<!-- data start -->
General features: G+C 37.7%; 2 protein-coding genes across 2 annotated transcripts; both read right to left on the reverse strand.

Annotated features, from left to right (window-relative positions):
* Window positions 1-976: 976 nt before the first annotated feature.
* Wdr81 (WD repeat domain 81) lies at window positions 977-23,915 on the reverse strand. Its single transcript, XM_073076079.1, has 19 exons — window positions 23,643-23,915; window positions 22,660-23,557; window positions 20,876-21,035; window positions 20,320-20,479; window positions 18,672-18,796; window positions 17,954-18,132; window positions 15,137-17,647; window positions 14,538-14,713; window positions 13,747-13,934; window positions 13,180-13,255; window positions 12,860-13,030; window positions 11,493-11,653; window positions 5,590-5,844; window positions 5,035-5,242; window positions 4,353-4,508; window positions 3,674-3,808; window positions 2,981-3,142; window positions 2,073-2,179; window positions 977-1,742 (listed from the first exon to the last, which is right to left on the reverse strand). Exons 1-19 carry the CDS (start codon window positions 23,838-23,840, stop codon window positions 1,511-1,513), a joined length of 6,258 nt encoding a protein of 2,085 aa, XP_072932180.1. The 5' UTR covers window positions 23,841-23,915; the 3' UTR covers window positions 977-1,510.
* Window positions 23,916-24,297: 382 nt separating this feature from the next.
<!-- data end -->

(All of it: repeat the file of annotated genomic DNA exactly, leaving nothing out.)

General features: G+C 37.7%; 2 protein-coding genes across 2 annotated transcripts; both read right to left on the reverse strand.

Annotated features, from left to right (window-relative positions):
* Window positions 1-976: 976 nt before the first annotated feature.
* Wdr81 (WD repeat domain 81) lies at window positions 977-23,915 on the reverse strand. Its single transcript, XM_073076079.1, has 19 exons — window positions 23,643-23,915; window positions 22,660-23,557; window positions 20,876-21,035; window positions 20,320-20,479; window positions 18,672-18,796; window positions 17,954-18,132; window positions 15,137-17,647; window positions 14,538-14,713; window positions 13,747-13,934; window positions 13,180-13,255; window positions 12,860-13,030; window positions 11,493-11,653; window positions 5,590-5,844; window positions 5,035-5,242; window positions 4,353-4,508; window positions 3,674-3,808; window positions 2,981-3,142; window positions 2,073-2,179; window positions 977-1,742 (listed from the first exon to the last, which is right to left on the reverse strand). Exons 1-19 carry the CDS (start codon window positions 23,838-23,840, stop codon window positions 1,511-1,513), a joined length of 6,258 nt encoding a protein of 2,085 aa, XP_072932180.1. The 5' UTR covers window positions 23,841-23,915; the 3' UTR covers window positions 977-1,510.
* Window positions 23,916-24,297: 382 nt separating this feature from the next.